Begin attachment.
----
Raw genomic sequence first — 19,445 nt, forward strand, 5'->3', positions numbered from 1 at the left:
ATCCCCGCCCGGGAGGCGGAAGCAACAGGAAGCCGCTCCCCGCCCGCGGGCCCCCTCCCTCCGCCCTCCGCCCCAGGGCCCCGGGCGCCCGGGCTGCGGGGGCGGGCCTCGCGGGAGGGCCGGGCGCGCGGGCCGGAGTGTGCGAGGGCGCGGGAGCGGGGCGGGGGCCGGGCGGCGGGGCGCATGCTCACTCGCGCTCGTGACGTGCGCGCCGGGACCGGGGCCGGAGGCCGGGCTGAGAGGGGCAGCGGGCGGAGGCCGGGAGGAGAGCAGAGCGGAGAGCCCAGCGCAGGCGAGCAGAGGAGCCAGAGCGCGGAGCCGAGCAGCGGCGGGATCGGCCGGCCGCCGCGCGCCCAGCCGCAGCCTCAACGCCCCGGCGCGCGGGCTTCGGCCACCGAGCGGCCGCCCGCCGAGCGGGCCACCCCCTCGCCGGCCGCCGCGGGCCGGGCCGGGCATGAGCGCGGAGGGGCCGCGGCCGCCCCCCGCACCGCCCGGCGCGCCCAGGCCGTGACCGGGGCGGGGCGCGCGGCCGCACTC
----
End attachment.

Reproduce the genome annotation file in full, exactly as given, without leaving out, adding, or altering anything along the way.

Raw genomic sequence first — 19,445 nt, forward strand, 5'->3', positions numbered from 1 at the left:
ATCCCCGCCCGGGAGGCGGAAGCAACAGGAAGCCGCTCCCCGCCCGCGGGCCCCCTCCCTCCGCCCTCCGCCCCAGGGCCCCGGGCGCCCGGGCTGCGGGGGCGGGCCTCGCGGGAGGGCCGGGCGCGCGGGCCGGAGTGTGCGAGGGCGCGGGAGCGGGGCGGGGGCCGGGCGGCGGGGCGCATGCTCACTCGCGCTCGTGACGTGCGCGCCGGGACCGGGGCCGGAGGCCGGGCTGAGAGGGGCAGCGGGCGGAGGCCGGGAGGAGAGCAGAGCGGAGAGCCCAGCGCAGGCGAGCAGAGGAGCCAGAGCGCGGAGCCGAGCAGCGGCGGGATCGGCCGGCCGCCGCGCGCCCAGCCGCAGCCTCAACGCCCCGGCGCGCGGGCTTCGGCCACCGAGCGGCCGCCCGCCGAGCGGGCCACCCCCTCGCCGGCCGCCGCGGGCCGGGCCGGGCATGAGCGCGGAGGGGCCGCGGCCGCCCCCCGCACCGCCCGGCGCGCCCAGGCCGTGACCGGGGCGGGGCGCGCGGCCGCACTC